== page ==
Veteran of the Month – 1st LT. Robert F Skeels

October 1, 2013


Post 3272 – Avon, Connecticut

Military Service History

NAME: Robert F. (Bob) Skeels
ADDRESS: Simsbury, CTMILITARY JOB: Platoon LeaderRANK: 1st Lieutenant
3rd Plt, CO “E”, 2nd Bn, 4th Marines
1st Plt, Co “B”, 3rd Tank Bn, 3rd Marine Div

Rifle Platoon Commander
Tank Platoon Commander

Scotland II
Caddo Creek
Kentucky & Virginia Ridge


Combat Action Ribbon

Meritorious Unit Commendation Ribbon

Nat Defense Service Medal

Vietnam Service Medal w/4 bronze stars

Vietnam Gallantry Cross Unit Citation

Vietnam Campaign Medal


Marine OCS – Quantico, VA
Infantry Basic School – Quantico, VA
Marine Tank School – Camp Pendleton, CA

Out of basic school, I was assigned to Tank school for six weeks at Camp Pendleton, CA. After completing the course, I arrived in the RVN (Republic of Vietnam) on Oct 3, 1968 and had orders to go to an infantry unit in TAD (Temporary Active Duty) as a rifle platoon commander (3rd Platoon, Echo Company, 2nd Battalion, 4th Marines) for three months before reporting to a tank company for the remainder of my year.

Our mission in the infantry was to build and secure the sites for the 105mm artillery fire bases in the mountainous jungle along the DMZ (demilitarized zone) including Argonne, Alpine and Russell. We humped (hiked) into these locations, cleared fields of fire off the mountain peaks, then patrolled heavily and provided security for the base at night. There was a lot of movement on the lines at FB (Firebase) Russell and it turned out that our holes were getting mapped out by the NVA (North Vietnamese Army). Two months after I left the firebase to rotate into Tanks, the base was overrun by a battalion of sapper NVA on February 25, 1969.

For more information on this event, see the VFW Magazine of January 2008 or visit, an excellent website created in 2002 that tells the stories of nearly 300 members on the hill that night. Through this website, I have had the good fortune of connecting with both lieutenants that served with me at Echo Company, 2/4 (2nd Battalion, 4th Marines) as well as many members of my platoon and we communicate often.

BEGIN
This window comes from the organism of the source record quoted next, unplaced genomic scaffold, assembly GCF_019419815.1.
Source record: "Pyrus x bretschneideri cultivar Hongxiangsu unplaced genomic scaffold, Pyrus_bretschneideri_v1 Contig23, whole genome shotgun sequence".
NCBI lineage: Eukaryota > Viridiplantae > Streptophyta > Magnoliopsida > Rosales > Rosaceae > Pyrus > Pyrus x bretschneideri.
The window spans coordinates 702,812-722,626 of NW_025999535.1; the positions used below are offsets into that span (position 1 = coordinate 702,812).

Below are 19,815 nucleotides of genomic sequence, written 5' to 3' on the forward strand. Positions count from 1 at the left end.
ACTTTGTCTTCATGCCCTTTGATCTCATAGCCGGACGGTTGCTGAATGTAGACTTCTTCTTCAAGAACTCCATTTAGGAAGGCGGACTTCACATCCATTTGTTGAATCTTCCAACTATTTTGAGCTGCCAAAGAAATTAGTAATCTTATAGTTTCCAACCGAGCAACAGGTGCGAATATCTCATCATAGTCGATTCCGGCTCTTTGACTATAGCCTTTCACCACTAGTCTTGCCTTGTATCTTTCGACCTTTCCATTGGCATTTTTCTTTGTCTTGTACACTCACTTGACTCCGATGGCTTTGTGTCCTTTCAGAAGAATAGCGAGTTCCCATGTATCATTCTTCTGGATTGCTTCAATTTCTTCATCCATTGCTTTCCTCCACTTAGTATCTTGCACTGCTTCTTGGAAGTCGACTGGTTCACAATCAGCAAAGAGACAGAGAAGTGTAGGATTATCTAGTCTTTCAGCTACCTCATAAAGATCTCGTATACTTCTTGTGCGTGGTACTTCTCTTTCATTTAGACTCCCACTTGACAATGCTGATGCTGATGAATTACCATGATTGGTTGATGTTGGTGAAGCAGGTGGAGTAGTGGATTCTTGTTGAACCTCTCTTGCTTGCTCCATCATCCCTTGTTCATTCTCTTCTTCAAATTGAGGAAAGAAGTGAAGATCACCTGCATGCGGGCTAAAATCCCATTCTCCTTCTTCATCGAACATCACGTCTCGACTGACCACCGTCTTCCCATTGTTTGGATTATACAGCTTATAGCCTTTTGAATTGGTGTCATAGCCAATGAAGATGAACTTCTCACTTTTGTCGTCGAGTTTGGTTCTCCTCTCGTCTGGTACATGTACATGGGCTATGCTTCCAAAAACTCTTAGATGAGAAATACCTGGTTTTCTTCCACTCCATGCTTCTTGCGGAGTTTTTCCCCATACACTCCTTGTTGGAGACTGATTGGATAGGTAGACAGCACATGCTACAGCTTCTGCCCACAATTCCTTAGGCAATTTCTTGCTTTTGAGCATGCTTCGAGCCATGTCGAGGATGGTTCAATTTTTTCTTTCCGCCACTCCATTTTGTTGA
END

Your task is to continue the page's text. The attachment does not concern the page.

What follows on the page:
Before I rotated into Tanks, in early and late December 1968, my platoon was in two NVA ambushes. One, on December 8, 1968, resulted in crossfire in the Mutters Ridge area of the DMZ and went down very badly as I had three KIAs (Killed in Action) and 12 WIAs (Wounded in Action). We did complete the mission however, and my trapped squad was rescued…albeit at a great cost! The other ambush, on December 28, 1968, was a very successful platoon “Y” shaped ambush on the banks of the Cua Viet River and a lot of intelligence was garnered from the NVA bodies.

My experience in Tanks started on January 3, 1969. I was the platoon commander with the 1st Platoon, Bravo Company, 3rd Tanks. These Marines were also among the Marine Corps’ best. We participated in numerous activities such as reaction force activities, guarding bridges, convoy escorts, blocking forces, security for land clearing operations, patrolling (search and clear operations) with infantry units from both the PF (Popular Forces) and Marines, mine sweeping, extraction of KIA’s and WIA’s, and night security for the bases along Route 1 in Northern I Corps. My personal diary says my platoon hit 12 thirty-five pound anti-personnel mines during my tour (I certainly remember hitting two of them). It also seems like we were taking rocket/mortar fire at least twice a week along the DMZ and at small forward bases. We called these violations of the DMZ into the Paris Peace talks via Quang Tri.

Besides ambushes, incoming artillery and snipers for the typical infantryman (Marine Grunt) in jungle warfare, there was jungle rot that had to be lanced nightly by a corpsman. There was a particularly bad problem keeping the leeches and bamboo spiders at bay in the humid jungle canopy. Then there were the rats all over those mountains. You had to get some sleep at some point, so when you laid down on the jungle floor with your poncho liner, you just knew they were coming, you could feel their weight on your chest and they would try to get at the food left on your teeth from those wonderful “C”-Rats(rations)! There was also a problem with tigers probing the lines and listening posts. The one that was harassing us at FSB Argonne near the Laotian border was finally killed by a recon unit in the area.

When I left the RVN, I was assigned to Fifth Tanks (The 5th Tank Battalion) for my final year, but at home on leave, I received a telegram about an open position at El Toro Marine Air Station as the Special Services Officer, and I only had a day to make up my mind. When I found out it was only three miles away from Newport Beach, CA, it took me only a split second to say yes to the offer and thank God for the good fortune! After I got out of the Marines a year later, I moved up to Manhattan Beach, CA and stayed there for 21 years.

I am so proud to have been associated with these Marines and I have honored them every day since leaving the RVN through prayer and daily reflection on their sacrifices, deeds and strong love of their country.